Throughout American History, revolutions in transportation have affected the American society politically, socially and economically. Soon after the war of 1812, American nationalism increased which leads to a greater emphasis on national issues, the increase in power and prevalence of the national government and a growing sense of the American Identity. Railways, canals, and Turnpikes began to increase making many people employed. The era of 1830-1860 represents a shift from agrarianism to industrialism. Overall, during the transportation revolution, construction of turnpikes, roads, canals, and railroads led to the market economy expansion, an increased population in America and alternations of the physical landscape of America.
Railroad Strike of 1877 1877 In the late nineteenth century, the railroad industry was booming. But it’s growth was followed by labor arguments, including the Great Railroad Strike of 1877. This strike was the first major rail strike, and it was disputed with enough violence to bring in various state militias. The Strike began when northern railroads cut salaries and wages because they still felt the impact of the Panic of 1873.
There have been steam engine trains trailing the United States in the early 1800’s. Many of the early ones ran only a few dozen miles. When the railways ran longer distances, the cost to build and later ride them were be extremely high. However, long distances were what Minnesota needed to keep up with the competitive and growing nation around it. “Construction began on the first track in 1861 in St. Paul and was completed in 1862.” These railroads, however, were expensive and needed many willing workers and finances to keep it going. During the Panic of 1873, many of the railroads that were built or in the process of building, got shut down. The economy was plummeting and the railroad companies could not keep up with the expenses. One Canadian-born,
According to the article The Railway Journey, modern transportation “created a definite spatial distance between the places of production and the place of consumption did the goods become uprooted commodities” (40 Railroad Journey). Basically, this means that since the railroad allowed goods to be shipped to further distances at faster rates which resulted in mass productions and shipments of goods which resulted in a stable economy for the United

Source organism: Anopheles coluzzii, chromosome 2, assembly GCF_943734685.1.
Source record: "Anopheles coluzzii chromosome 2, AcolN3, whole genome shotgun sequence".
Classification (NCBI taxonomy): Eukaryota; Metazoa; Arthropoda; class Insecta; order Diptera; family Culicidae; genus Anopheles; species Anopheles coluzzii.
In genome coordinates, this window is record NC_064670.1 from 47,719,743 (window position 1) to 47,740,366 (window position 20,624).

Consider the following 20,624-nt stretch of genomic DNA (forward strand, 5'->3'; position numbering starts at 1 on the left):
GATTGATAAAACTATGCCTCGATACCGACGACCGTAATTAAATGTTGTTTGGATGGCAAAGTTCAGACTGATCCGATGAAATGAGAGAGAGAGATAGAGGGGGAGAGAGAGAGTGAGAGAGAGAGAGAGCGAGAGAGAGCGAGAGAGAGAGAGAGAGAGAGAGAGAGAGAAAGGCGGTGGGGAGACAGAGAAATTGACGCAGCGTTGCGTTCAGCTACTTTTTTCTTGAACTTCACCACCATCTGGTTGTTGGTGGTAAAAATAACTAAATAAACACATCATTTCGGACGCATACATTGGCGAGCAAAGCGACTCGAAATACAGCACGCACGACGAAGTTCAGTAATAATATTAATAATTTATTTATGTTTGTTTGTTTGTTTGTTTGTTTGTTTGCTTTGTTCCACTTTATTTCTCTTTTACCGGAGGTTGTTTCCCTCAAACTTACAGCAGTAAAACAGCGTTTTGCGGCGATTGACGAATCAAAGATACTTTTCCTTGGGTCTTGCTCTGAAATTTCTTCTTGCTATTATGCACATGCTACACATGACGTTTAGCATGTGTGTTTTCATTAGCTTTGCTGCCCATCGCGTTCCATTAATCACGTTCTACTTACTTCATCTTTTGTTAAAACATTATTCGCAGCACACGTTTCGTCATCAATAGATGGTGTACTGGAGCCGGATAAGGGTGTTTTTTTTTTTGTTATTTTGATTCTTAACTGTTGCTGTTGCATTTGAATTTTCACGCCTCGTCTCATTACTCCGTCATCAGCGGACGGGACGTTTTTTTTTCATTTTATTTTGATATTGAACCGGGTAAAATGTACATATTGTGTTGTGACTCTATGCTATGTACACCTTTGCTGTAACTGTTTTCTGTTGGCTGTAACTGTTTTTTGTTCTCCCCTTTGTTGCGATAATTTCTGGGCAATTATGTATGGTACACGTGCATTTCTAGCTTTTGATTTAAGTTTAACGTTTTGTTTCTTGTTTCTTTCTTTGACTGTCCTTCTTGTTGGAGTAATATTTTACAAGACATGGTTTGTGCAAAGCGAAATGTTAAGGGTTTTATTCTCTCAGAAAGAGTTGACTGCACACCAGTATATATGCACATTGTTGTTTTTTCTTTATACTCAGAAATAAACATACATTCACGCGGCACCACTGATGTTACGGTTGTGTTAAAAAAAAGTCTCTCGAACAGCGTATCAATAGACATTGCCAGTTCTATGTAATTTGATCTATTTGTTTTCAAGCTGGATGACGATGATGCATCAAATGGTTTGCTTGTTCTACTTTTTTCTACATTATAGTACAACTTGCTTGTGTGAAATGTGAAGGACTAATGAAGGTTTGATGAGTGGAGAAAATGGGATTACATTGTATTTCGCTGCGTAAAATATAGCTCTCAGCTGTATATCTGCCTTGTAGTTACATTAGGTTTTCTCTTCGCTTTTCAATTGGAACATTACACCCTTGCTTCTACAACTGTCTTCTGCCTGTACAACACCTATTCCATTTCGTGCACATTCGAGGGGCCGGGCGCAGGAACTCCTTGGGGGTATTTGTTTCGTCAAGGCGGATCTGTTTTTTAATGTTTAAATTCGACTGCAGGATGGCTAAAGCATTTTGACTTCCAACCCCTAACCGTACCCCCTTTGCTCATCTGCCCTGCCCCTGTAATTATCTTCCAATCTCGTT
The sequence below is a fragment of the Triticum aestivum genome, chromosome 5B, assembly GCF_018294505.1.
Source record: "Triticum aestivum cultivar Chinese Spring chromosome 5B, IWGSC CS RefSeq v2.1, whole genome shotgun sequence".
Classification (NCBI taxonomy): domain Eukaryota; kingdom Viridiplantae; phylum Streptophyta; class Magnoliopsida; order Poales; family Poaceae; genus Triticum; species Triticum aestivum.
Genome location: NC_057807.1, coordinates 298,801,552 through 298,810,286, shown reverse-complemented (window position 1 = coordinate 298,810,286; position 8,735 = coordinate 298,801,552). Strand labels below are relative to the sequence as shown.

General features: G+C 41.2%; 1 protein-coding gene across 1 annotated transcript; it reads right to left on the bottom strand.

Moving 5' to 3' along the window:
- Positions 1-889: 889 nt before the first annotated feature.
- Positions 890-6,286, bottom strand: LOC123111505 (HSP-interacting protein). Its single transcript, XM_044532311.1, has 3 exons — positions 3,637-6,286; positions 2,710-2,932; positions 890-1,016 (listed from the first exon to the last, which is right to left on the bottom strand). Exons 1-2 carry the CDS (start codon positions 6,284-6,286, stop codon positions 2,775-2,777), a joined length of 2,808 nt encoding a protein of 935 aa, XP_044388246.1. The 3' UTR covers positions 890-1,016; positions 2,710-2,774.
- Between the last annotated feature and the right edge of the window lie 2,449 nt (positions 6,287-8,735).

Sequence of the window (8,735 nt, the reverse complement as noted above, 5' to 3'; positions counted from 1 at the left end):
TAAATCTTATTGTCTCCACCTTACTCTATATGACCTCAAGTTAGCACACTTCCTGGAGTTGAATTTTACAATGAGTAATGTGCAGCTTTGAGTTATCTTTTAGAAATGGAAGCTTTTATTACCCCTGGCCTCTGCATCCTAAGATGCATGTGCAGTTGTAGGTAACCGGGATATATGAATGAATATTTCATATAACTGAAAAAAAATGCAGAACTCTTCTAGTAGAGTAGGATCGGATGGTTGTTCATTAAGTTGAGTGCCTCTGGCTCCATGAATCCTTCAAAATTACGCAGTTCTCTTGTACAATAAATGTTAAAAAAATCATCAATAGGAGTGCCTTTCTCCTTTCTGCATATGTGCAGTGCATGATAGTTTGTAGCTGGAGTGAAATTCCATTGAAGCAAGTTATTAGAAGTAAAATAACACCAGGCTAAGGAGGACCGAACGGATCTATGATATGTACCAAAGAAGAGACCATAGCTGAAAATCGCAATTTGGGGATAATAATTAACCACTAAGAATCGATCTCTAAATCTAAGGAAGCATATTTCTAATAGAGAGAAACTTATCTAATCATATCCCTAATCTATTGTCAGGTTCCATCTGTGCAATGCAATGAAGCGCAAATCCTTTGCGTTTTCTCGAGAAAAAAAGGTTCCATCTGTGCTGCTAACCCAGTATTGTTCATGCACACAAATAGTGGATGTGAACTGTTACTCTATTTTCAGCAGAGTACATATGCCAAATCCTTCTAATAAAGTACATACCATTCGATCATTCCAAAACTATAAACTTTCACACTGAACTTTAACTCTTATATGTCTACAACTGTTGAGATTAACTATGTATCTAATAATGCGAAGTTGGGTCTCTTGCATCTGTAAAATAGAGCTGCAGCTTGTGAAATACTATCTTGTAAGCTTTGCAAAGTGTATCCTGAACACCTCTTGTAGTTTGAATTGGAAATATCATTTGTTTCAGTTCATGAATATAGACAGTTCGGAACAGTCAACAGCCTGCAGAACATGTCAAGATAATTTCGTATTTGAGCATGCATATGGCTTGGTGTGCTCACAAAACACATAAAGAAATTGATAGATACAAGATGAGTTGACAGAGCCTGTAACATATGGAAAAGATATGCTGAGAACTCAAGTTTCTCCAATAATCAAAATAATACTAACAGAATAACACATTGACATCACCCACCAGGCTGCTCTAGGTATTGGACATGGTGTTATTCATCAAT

The transcontinental railroad caused a lot of political impacts including uniting divided houses. In the 1850s, the greatest obstacle building the transcontinental railroad was the sectionalism in the American politics: between the North and the South. The biggest barrier in getting the railroad built in the mid-century in America is slavery. Congress had to make a decision whether or not slavery should be allowed in the new territory that was made easily accessible but the transcontinental railroad. Abraham Lincoln, the president, was less known as a great friend of the railroad. President Lincoln’s early support of the railroad was critical, it points to importance that politics held for the project as a whole. During Lincoln’s presidency,
Transportation vastly improved in the early 1800s. As production increased, people needed faster and easier ways to transport their product. In the early 1800s, the steam locomotive was a huge advancement. “In the early 1800s, pioneers like George Stephenson developed steam-powered locomotives to pull carriages along iron rails” (202). This was a big advancement because a railroad track did not have to follow a river. The tracks could be placed wherever. People could travel further and faster than ever before. “Other inventors applied steam power to improve shipping. In 1807, an American, Robert Fulton, used Watt’s steam engine to power the Clermont up the Hudson River in New York”(202). This was a huge victory at the time. It traveled at
Before the 1860s U.S. railroads were inefficient for big business to explode, and shipping goods wasn’t as easy before Cornelius Vanderbilt organized a steam ship company. He also controlled all lines of railroad linking New York to the Great Lakes. His strategy was to create a monopoly to gain wealth and power of all the effective railroad lines into one major company. He expressed competition and set unfair prices for the workers. The workers soon revolted and went on strike in 1877 due to the low pay and increase of work hours.